So, you know this is a primary issue and you need to have the conversation. First, let’s…


As you enter a conversation in which you and a friend disagree on a theological issue, I think it is really wise to take a moment to check yourself and your opinions.

Paul warns Timothy in this letter, “For the time will come when people will not put up with sound doctrine. Instead, to suit their own desires, they will gather around them a great number of teachers to say what their itching ears want to hear” (2 Tim. 4:3). Unfortunately, it’s not that hard these days to find someone to support your opinion. Let’s use these kinds of disagreements and conversations as an opportunity to dig in, figure out why you believe what you do, and make sure your view is actually Biblical.

This self-check is also an opportunity to remember to approach such conversations with humility, not arrogance. Paul says that God grants us knowledge of the truth (2 Tim. 2:25-26). When we remember that it’s only by the grace of God that we can understand Scripture, we approach such a conversation with a humble heart acknowledging that what understanding we do have is a gift from God to be used for his glory and that our friends might come to know him better.

Okay, so I know the burden of truth doesn’t rest on my shoulders alone, I know whether this is a primary issue (something worth standing firm on) or a secondary one (something that we can definitely agree to disagree on), and my heart is right. Let’s talk about how to have this conversation.

When we remember that it’s only by the grace of God that we can understand Scripture, we can approach this conversation with a humble heart.


Paul advises Timothy to deal with false teachings with gentleness, patience, and care. He says, “Opponents must be gently instructed, in the hope that God will grant them repentance leading them to a knowledge of the truth, and that they will come to their senses and escape from the trap of the devil, who has taken them captive to do his will” (2 Tim. 2:25-26). Gentle instruction, not brash argument is how Paul advises Timothy to deal with “opponents” to the truth of Jesus. His motive is that they would be brought to right understanding.

Furthermore, Paul doesn’t see these false teachers as rivals, he sees them as captives who need help getting free. His greatest hope is that they would repent and that God would grant them right understanding. Might our approach to these conversations be filled with such gentleness, not a yearning to prove we’re right or correct a friend’s misguided views. According to Paul, the only reason we would have such a conversation is to restore a brother or sister, not to engage in a foolish quarrel.

Finally, he tells Timothy to “Preach the word…with great patience and careful instruction” (2 Tim. 4:2). As we approach these conversations, we must do so with patience. I don’t think I have ever been in a conversation where I have pointed out a flaw in thinking or an alternative view and the other person has immediately changed their opinion. We hold our opinions close, and changing them takes much patience on the side of those attempting to gently guide someone back to truth.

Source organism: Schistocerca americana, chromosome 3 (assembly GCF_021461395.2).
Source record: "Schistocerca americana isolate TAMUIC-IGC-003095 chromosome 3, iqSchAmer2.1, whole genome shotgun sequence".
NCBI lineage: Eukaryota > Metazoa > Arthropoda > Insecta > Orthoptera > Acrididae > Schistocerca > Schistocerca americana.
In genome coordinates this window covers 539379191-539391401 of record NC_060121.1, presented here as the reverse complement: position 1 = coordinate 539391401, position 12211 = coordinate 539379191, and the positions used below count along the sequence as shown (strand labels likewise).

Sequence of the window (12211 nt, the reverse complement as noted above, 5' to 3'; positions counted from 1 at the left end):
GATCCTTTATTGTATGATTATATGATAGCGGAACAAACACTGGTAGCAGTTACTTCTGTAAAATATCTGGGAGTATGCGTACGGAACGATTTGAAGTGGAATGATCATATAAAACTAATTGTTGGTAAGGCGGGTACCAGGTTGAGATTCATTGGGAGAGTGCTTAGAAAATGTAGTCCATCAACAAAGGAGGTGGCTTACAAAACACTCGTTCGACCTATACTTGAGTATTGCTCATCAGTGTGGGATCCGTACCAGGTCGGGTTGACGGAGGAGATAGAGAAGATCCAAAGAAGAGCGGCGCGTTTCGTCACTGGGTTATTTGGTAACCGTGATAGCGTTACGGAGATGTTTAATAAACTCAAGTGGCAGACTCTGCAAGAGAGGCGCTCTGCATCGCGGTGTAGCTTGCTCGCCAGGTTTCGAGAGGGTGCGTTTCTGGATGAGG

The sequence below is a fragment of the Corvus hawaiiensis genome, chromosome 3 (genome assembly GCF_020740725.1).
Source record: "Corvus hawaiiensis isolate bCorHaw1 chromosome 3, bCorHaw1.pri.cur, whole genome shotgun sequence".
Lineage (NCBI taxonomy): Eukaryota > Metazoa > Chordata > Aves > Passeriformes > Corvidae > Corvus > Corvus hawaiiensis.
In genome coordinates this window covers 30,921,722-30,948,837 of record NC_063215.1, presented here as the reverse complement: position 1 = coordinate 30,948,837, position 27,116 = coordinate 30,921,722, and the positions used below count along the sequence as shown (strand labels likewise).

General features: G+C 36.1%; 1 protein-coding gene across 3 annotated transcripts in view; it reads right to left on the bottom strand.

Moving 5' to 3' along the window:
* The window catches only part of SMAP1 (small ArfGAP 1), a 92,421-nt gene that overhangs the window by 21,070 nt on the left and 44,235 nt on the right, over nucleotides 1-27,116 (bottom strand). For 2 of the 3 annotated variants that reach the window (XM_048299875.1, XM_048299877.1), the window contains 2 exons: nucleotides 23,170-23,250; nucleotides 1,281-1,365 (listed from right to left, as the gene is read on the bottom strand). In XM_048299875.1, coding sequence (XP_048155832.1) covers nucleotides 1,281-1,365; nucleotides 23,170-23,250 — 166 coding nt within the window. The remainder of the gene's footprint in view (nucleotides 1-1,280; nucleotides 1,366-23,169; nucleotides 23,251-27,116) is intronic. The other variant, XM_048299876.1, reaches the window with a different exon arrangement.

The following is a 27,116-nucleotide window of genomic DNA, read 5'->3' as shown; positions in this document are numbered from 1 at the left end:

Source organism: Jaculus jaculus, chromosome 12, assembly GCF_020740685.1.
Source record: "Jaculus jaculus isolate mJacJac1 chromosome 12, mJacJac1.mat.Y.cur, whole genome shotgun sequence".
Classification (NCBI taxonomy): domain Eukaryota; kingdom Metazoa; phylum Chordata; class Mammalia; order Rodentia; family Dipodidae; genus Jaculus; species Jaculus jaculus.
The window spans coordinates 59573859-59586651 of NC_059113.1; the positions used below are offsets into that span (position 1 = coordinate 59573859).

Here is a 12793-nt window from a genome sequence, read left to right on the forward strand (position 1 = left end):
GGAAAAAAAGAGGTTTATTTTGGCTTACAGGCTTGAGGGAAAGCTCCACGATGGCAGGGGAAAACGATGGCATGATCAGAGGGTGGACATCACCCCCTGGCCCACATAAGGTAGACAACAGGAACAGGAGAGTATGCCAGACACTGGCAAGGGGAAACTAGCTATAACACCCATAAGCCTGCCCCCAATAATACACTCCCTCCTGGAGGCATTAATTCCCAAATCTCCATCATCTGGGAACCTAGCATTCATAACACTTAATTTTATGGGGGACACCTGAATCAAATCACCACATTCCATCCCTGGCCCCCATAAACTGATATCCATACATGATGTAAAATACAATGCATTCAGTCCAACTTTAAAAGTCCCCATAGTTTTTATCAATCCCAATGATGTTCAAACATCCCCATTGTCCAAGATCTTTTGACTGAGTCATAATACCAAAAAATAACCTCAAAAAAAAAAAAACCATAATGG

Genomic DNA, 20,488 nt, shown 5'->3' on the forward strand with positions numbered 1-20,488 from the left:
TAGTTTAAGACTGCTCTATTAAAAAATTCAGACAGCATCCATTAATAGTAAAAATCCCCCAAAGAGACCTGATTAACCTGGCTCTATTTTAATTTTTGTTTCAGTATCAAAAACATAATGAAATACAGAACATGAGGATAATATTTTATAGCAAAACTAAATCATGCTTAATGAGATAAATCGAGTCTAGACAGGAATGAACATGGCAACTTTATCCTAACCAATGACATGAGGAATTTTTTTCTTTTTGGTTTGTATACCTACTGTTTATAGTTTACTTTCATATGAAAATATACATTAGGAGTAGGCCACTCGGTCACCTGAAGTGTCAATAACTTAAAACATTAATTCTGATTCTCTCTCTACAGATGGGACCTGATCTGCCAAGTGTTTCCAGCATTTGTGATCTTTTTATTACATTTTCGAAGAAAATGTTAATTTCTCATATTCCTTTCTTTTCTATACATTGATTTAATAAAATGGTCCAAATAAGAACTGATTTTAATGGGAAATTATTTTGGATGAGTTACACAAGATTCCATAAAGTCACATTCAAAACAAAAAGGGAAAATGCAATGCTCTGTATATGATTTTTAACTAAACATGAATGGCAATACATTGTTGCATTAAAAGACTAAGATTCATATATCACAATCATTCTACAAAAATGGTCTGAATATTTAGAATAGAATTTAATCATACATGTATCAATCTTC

Timothy is also advised to preach the word with “careful instruction.” Friends, we are going to get it wrong sometimes. Let it be our goal to preach the word with great care for the instruction we share, seeking to always guide others to truth that we have wrestled with ourselves and are convinced of its veracity through careful study and much prayer. And let us always be open to the possibility that we might get it wrong and need correction at some point, too!

Kimber, you say, these conversations sound intense. Can’t I just avoid having theological discussions all together?

I’m sorry, but I’m gonna say, no.


Paul tells Timothy that, “All Scripture is God-breathed and is useful for teaching, rebuking, correcting and training in righteousness, so that the servant of God may be thoroughly equipped for every good work” (2 Tim. 3:16-17). Why do we need to know the truth and be able to discuss and share it with our people? It’s not so we can win arguments or so we can be “right.” It’s so we can be thoroughly equipped for good works.

It’s important to know God’s character, because this teaches us how to love like he loved.

It’s important to know the way to salvation, because we can lead others there too.

It’s important to know the difference between truth and lies, so we can help our brothers and sisters come to know the truth and be set free from the lies of the enemy.

So friends, next time you find yourself on the precipice of a theological conversation, I hope you won’t suddenly need to go to the bathroom or change the subject. I hope you’ll stay.

I hope you’ll remember it’s not your job to hold up God’s truth on the strength of your argument.

I hope you’ll consider if you’re dealing with a primary or secondary issue, and let that determine how you approach your conversation.

I hope you’ll take a moment to check yourself and ask the Holy Spirit for wisdom and humility.

I hope you’ll speak and, if needed, correct with great gentleness, patience, and care for God’s word and your understanding of it.

And if it goes great, awesome! But even if it doesn’t, I hope you’ll remember these conversations matter, because truth is important, and it matters that we know it and can stand for it among our people.

Love ya, friend.

Your Sister, Kimber